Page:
Employee retention is a key focus for corporations globally, and new research from Edith Cowan University (ECU) has found that leadership style could have a noticeable impact on an employee’s working experience.
“Inclusive leadership is not just about embracing diversity. It is the art of weaving an extraordinarily rich tapestry of talents, ideals, and perspectives into the very fabric of organisational success. Inclusive leaders focus on employees need for belongingness and uniqueness and provide a psychologically safe environment that fosters creativity,” Dr Shafaei said.
“This is unique because as humans, we have the need for feeling that we belong to our work group, our organisation and at the same time, we really want to be recognised and valued for what we can bring to the table.
“Inclusive leaders shape an organisational culture and help employees to learn the expected behaviours relevant to the culture and its underlying values. Inclusive leaders also cultivate high-quality relationships in the workplace based on trust that can foster collaboration and cooperation among employees,” Dr Shafaei explained.
“This leadership style enhances employees’ autonomy, signals that they are valued individuals who can make unbiased decisions, provides them with emotional support and increased trustworthiness, and gives them the opportunity to voice their opinions which are essential in creating meaning-making capabilities, and can lead to experiencing meaningfulness at work by employees.”
Research revealed that work meaningfulness is positively related to a wide range of employee and organisational outcomes such as work and life satisfaction, engagement, psychological well-being, work motivation, career development, creativity, positive work behaviour, in-role and extra-role performance, and organisational commitment.
Work meaningfulness can bring about several positive outcomes including job satisfaction, better performance, and greater motivation.
“Inclusive leadership refers to a leadership style that invites and appreciates contributions from followers by demonstrating openness, flexibility, and availability, which can create a psychologically safe environment. Such a psychologically safe environment helps employees share their unique perspectives, discuss differences, and practice problem solving. Also, inclusive leaders promote employees’ uniqueness and sense of belongingness to the organisation, the two crucial factors in creating a psychologically safe environment where employees can be themselves.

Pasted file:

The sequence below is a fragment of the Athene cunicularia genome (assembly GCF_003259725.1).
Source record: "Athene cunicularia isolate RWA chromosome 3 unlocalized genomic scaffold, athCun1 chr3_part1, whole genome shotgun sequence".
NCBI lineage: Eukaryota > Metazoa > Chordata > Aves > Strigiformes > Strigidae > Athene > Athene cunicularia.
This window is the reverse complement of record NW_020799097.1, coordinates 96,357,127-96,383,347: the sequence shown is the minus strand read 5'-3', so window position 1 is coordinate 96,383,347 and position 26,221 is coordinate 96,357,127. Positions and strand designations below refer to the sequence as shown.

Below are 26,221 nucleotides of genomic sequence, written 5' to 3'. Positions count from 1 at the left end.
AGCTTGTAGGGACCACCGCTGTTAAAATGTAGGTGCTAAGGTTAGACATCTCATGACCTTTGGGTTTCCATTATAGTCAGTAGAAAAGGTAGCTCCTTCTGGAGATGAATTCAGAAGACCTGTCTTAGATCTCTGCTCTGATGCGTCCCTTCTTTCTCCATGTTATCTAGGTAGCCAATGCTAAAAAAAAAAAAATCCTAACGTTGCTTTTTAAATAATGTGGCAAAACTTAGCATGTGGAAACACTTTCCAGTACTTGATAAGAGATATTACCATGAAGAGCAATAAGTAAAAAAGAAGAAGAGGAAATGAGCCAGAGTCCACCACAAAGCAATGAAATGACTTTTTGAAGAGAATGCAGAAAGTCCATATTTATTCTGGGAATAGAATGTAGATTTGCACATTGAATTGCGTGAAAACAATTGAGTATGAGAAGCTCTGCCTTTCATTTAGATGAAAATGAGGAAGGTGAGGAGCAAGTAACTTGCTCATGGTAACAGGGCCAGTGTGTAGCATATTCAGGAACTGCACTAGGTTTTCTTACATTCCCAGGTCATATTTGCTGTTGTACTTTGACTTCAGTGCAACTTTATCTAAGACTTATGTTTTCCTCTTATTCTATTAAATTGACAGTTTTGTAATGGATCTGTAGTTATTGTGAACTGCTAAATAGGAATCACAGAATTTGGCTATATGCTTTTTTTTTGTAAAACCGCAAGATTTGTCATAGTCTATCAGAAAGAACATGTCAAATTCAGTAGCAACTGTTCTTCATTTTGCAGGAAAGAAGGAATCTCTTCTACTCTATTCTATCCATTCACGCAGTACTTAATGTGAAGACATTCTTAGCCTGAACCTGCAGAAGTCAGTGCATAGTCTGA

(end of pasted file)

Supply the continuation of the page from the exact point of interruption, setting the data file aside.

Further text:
“Moreover, inclusive leaders welcome contributions from diverse team members and ensure that employees have access to organisational resources. Through demonstrating availability, flexibility, and openness, inclusive leaders provide help and support to employees to solve problems, and make them believe that mistakes are not criticized, rather are opportunities to learn from,” said Dr Shafaei.
She noted that when leaders treat staff with respect and dignity, and value their contributions, they can create positive job attributes which makes employees perceive that their workplace promotes experimentation, open discussion, and learning from errors. Working in such a supportive environment created by inclusive leaders could foster greater meaningful work for employees.
Dr Shafaei noted that inclusive leadership from upper management was crucial to create a trickle-down effect to line managers.
“By demonstrating all the inclusive behaviours or creating that trusting relationship at the top end of leadership, and communicating that to other levels of employees, leaders will set an example for others on how to behave.
“If a leader can help an employee to shape a meaningful work experience for us, employees will be more committed to coming to work, and it will have a more positive effect in enhancing the intrinsic motivation within employees. This will definitely have an impact on keeping employees happy and reducing the number of turnovers in an organisation.”